Prevention Isn’t the (Only) Answer: Two Sobering Findings

True or false:

  1. The best way to reduce health care costs is to prevent costly admissions for the sickest patients.
  2. Diet and exercise will help accomplish this goal for patients with diabetes.

Have you guessed?

Two studies out this week, which have flown under the radar of many news stations, suggests the answer may not be what we intuitively thought.

Almost 90% of Hospitalization Costs are Unavoidable

A new study from Dr. Karen E. Joynt and colleagues, published concurrently with their presentation of the results at the Academy Health conference, suggests that only about 12% of total acute care costs are actually “preventable”. They looked at 2009-2010 spending data for over 1 million Medicare beneficiaries and categorized their ED and hospitalization costs as “preventable” and “non-preventable” based on validated algorithms. This is what they found:

  • The top 10% most costly patients (“high-cost”) were responsible for 73.0% of total acute care costs. No surprise there, for anyone who’s read Atul Gawande’s “The Hot Spotters“, or heard of the 80-20 rule.
  • For both high-cost and non-high-cost  patients, slightly more than 40% of ED visits and costs were deemed preventable. Sounds promising…
  • However, total ED costs (~$124 million) paled in comparison to total hospitalization costs (~$3.0 billion). For these costs, “preventable” costs constituted only 9.6% of costs for high-cost patients and 16.8% for everyone else.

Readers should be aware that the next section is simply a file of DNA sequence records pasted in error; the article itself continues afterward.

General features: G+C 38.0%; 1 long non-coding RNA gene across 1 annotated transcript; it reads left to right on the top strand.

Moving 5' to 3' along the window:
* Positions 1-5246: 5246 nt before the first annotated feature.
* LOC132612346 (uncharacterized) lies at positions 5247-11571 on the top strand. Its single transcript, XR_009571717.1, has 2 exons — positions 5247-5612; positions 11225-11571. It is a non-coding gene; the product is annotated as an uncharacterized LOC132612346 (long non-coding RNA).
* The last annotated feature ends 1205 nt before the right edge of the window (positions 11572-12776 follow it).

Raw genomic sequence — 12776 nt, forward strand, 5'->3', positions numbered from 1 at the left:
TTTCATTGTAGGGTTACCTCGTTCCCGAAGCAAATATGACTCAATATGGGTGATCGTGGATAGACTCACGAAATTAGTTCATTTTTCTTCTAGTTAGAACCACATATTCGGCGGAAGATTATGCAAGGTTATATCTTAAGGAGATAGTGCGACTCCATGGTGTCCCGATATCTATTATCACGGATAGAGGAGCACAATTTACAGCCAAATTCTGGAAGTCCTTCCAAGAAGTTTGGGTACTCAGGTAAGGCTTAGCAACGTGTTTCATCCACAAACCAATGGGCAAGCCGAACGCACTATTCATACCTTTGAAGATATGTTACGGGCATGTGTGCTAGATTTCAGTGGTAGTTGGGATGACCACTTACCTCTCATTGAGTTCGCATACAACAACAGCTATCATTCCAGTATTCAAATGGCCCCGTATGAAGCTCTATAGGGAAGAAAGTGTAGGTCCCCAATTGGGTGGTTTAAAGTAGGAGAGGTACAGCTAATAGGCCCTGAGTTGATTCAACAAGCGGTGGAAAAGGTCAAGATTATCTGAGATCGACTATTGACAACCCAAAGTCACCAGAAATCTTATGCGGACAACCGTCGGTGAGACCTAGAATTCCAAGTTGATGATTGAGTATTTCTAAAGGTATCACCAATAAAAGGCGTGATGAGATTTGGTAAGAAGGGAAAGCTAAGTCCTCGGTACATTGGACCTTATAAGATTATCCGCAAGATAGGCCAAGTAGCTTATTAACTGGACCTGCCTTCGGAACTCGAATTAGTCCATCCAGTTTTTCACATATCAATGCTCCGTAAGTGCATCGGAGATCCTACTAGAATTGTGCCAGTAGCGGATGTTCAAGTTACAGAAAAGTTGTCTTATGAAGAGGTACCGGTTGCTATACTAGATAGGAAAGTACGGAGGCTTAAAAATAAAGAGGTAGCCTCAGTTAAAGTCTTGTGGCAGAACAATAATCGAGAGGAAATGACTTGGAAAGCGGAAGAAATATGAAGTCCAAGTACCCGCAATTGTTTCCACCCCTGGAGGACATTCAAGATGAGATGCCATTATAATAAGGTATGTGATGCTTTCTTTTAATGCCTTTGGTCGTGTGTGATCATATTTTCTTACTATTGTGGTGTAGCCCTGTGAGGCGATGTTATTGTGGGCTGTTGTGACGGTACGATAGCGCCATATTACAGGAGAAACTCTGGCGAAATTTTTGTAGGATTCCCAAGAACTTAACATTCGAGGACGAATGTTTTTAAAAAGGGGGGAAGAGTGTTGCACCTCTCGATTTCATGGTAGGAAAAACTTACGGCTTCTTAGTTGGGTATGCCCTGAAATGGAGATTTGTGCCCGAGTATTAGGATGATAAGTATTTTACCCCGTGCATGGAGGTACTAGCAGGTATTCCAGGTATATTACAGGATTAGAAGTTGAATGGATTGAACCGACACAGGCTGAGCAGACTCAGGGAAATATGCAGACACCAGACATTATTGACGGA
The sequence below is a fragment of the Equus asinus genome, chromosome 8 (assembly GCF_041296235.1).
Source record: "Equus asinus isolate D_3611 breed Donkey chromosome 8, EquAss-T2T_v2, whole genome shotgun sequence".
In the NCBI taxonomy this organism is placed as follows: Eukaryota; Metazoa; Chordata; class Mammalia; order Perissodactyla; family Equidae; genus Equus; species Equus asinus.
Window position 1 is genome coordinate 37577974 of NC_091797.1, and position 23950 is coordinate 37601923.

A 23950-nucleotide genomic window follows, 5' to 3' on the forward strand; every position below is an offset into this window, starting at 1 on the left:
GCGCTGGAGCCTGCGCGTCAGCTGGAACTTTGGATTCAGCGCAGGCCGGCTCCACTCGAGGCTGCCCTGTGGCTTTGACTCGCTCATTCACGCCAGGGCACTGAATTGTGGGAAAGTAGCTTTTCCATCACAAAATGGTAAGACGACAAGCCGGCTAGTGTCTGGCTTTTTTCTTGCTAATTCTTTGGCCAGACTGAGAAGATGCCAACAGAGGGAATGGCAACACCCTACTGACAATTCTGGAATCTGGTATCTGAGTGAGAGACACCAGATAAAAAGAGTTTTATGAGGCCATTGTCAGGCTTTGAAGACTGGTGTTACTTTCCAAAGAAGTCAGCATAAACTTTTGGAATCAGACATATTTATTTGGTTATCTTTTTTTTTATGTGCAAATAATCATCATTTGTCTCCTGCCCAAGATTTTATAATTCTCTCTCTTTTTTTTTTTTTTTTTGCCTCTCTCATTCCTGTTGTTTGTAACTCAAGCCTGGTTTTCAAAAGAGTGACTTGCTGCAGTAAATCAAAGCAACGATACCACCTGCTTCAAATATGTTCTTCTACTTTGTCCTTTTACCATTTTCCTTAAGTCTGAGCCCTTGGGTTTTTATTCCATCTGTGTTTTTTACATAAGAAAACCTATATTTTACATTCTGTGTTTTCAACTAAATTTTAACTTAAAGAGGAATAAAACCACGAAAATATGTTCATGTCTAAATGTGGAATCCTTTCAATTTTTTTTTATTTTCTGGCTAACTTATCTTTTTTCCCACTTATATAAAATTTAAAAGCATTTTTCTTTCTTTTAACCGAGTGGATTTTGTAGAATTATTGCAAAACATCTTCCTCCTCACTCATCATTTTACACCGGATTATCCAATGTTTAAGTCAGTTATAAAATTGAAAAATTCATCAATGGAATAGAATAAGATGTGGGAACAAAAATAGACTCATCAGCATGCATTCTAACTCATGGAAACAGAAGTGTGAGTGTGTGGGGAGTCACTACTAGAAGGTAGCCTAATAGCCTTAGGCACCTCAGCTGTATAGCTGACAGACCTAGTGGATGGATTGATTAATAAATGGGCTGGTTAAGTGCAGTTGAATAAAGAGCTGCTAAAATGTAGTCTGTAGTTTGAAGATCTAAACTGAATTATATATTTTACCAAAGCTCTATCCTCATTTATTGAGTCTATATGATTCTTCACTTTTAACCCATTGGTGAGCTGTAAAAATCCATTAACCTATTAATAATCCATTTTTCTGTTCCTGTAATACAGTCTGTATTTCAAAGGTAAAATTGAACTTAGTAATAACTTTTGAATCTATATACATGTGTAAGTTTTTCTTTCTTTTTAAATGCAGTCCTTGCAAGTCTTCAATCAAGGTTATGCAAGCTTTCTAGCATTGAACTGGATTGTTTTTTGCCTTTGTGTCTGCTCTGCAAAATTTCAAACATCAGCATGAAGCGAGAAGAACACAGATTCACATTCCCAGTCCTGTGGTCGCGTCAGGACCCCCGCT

I’ve thrown together a graphic to illustrate this. Preventable costs are shaded darker:

Data source: Joynt KE, Gawande AA, Orav EJ, Jha AK. 2013. Contribution of preventable acute care spending to total spending for high-cost Medicare patients. JAMA. 2013 June 24;309(24):doi:10.1001/jama.2013.7103.

Data source: Joynt KE, Gawande AA, Orav EJ, Jha AK. 2013. Contribution of preventable acute care spending to total spending for high-cost Medicare patients. JAMA. 2013 June 24;309(24):doi:10.1001/jama.2013.7103.

This means that even if a health system succeeds in preventing 100% of its unnecessary ED visits, and in preventing all hospitalizations related to congestive heart failure, bacterial penumonia, COPD, urinary tract infections, etc. (diseases deemed to be “preventable” given effective outpatient management), total costs would only drop by 12.5%. That’s not very enticing, especially considering the formidable investment required to develop such care management capacity.

The main issue appears to be that the most costly hospitalizations, such as orthopedic conditions and cancer, can’t be prevented simply with better outpatient care management. You can do as much health coaching as possible, but short of confining granny to solitary confinement, she might eventually need that hip replacement.

The authors offer some cautious takeaways:

“These findings suggest that strategies focused on enhanced outpatient management of chronic disease, while critically important, may not be focused on the biggest and most expensive problems plaguing Medicare’s high-cost patients. Indeed, while a proportion of these very expensive inpatient episodes may be potentially preventable (such as acute myocardial infarction or degenerative joint disease leading to orthopedic procedures), their prevention would likely require a long time horizon and substantial investments in population wellness.” (emphasis mine)

Of course, hit those expensive diseases early with the one-two punch of diet and exercise! But just how long of a time horizon is needed? If you’re trying to prevent heart attacks in diabetics, it appears the answer is: longer than 9.6 years.

Diet and Exercise Failed to Reduce Heart Attack/Stroke Among Diabetics

It was not a heartening day for proponents of care management and prevention. Another study, from the Look AHEAD (Action for Health in Diabetes) Research Group, implemented a randomized intervention of diet and exercise for overweight diabetic patients and set out to track them for 13.5 years, hoping to prove some health benefits. They stopped it at a median of 9.6 years based on a futility analysis; it didn’t work.